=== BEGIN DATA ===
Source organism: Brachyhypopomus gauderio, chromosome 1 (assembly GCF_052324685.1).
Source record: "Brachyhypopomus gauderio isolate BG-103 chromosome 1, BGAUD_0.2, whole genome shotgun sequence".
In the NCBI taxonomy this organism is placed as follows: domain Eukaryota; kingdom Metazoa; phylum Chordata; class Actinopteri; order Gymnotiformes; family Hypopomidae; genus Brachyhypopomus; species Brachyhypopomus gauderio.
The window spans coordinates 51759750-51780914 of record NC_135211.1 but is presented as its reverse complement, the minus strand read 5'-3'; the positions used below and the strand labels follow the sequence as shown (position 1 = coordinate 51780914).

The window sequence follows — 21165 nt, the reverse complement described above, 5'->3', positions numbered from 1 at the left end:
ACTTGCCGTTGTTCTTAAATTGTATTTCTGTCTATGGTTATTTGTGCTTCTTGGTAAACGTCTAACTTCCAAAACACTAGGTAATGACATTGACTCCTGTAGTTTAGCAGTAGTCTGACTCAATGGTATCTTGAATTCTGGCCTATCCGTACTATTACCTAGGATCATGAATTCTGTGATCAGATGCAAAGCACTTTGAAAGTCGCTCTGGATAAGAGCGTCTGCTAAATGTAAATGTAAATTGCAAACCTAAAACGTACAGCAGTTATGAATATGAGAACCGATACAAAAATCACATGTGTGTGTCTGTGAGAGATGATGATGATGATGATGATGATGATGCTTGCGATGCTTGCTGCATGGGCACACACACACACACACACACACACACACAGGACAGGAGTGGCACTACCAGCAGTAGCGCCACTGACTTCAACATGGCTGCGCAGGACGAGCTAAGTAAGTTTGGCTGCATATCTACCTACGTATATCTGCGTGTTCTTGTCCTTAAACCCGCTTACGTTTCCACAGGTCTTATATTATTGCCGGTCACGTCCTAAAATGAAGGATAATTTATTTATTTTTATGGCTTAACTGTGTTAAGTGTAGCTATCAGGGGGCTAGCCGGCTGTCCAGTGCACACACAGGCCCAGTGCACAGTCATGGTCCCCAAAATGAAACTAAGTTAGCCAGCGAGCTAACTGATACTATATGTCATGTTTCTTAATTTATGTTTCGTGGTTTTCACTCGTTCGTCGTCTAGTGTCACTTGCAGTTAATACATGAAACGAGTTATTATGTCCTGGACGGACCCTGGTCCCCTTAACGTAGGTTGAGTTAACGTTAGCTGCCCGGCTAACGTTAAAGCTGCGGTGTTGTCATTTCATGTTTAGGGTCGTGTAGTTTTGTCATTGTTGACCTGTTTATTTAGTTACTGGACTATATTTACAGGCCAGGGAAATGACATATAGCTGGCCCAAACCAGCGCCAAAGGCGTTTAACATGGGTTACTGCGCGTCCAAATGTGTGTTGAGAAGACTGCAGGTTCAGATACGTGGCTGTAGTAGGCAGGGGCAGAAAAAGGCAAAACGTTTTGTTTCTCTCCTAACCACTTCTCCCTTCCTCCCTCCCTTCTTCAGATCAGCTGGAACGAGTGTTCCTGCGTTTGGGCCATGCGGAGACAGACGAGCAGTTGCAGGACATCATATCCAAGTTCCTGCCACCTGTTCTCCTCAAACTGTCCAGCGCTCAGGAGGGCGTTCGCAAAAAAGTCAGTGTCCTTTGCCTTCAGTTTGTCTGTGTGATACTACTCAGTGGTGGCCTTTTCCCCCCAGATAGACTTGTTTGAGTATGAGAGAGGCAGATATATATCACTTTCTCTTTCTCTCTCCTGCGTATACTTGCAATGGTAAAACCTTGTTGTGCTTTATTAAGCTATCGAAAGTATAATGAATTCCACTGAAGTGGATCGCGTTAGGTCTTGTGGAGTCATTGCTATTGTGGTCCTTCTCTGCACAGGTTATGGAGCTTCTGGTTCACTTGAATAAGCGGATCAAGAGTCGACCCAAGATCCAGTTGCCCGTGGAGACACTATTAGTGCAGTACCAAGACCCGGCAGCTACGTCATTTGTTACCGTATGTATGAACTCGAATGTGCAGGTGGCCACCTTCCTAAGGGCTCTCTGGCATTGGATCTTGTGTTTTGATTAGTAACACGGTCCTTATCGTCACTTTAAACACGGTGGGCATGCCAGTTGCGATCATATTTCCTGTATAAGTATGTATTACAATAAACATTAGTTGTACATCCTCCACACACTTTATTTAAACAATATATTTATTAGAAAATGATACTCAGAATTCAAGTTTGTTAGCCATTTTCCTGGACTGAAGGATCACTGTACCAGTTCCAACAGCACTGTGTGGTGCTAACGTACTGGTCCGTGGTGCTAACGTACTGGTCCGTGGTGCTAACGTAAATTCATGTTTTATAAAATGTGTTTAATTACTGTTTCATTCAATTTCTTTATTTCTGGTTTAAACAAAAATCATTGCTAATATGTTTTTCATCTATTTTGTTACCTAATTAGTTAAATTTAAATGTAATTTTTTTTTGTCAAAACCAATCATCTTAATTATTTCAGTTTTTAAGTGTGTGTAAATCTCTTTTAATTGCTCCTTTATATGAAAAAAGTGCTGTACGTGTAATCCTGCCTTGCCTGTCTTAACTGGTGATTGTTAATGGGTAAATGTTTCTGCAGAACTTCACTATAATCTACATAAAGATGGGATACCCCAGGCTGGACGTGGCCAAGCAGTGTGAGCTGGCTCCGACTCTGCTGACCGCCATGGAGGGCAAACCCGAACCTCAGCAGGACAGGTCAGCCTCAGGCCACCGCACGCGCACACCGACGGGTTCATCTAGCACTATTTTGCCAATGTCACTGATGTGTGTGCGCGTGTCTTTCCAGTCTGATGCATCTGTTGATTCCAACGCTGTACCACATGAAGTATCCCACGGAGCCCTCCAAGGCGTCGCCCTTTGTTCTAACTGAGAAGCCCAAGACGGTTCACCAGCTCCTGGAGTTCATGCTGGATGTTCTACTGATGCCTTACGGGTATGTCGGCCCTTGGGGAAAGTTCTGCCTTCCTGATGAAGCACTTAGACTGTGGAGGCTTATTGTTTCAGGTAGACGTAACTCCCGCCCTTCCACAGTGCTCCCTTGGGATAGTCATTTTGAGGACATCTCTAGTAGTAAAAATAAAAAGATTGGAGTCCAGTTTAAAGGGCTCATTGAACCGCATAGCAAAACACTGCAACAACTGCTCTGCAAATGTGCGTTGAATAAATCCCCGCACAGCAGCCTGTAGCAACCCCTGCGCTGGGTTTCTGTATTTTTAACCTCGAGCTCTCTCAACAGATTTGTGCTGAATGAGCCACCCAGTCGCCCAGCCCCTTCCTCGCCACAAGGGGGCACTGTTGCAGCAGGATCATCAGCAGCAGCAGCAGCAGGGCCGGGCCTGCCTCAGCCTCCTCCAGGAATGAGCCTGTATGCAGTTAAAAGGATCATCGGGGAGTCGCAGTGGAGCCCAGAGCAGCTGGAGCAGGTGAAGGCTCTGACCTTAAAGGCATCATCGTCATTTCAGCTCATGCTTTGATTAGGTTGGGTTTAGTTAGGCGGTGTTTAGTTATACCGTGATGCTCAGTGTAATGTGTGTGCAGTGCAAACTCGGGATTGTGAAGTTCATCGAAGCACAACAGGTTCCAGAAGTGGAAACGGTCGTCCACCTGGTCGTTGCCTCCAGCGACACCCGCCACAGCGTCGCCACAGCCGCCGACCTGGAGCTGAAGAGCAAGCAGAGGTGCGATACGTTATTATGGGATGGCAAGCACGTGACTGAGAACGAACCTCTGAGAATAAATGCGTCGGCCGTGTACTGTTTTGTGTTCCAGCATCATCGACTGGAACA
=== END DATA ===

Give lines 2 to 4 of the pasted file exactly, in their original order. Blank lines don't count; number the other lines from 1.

Source record: "Brachyhypopomus gauderio isolate BG-103 chromosome 1, BGAUD_0.2, whole genome shotgun sequence".
In the NCBI taxonomy this organism is placed as follows: domain Eukaryota; kingdom Metazoa; phylum Chordata; class Actinopteri; order Gymnotiformes; family Hypopomidae; genus Brachyhypopomus; species Brachyhypopomus gauderio.
The window spans coordinates 51759750-51780914 of record NC_135211.1 but is presented as its reverse complement, the minus strand read 5'-3'; the positions used below and the strand labels follow the sequence as shown (position 1 = coordinate 51780914).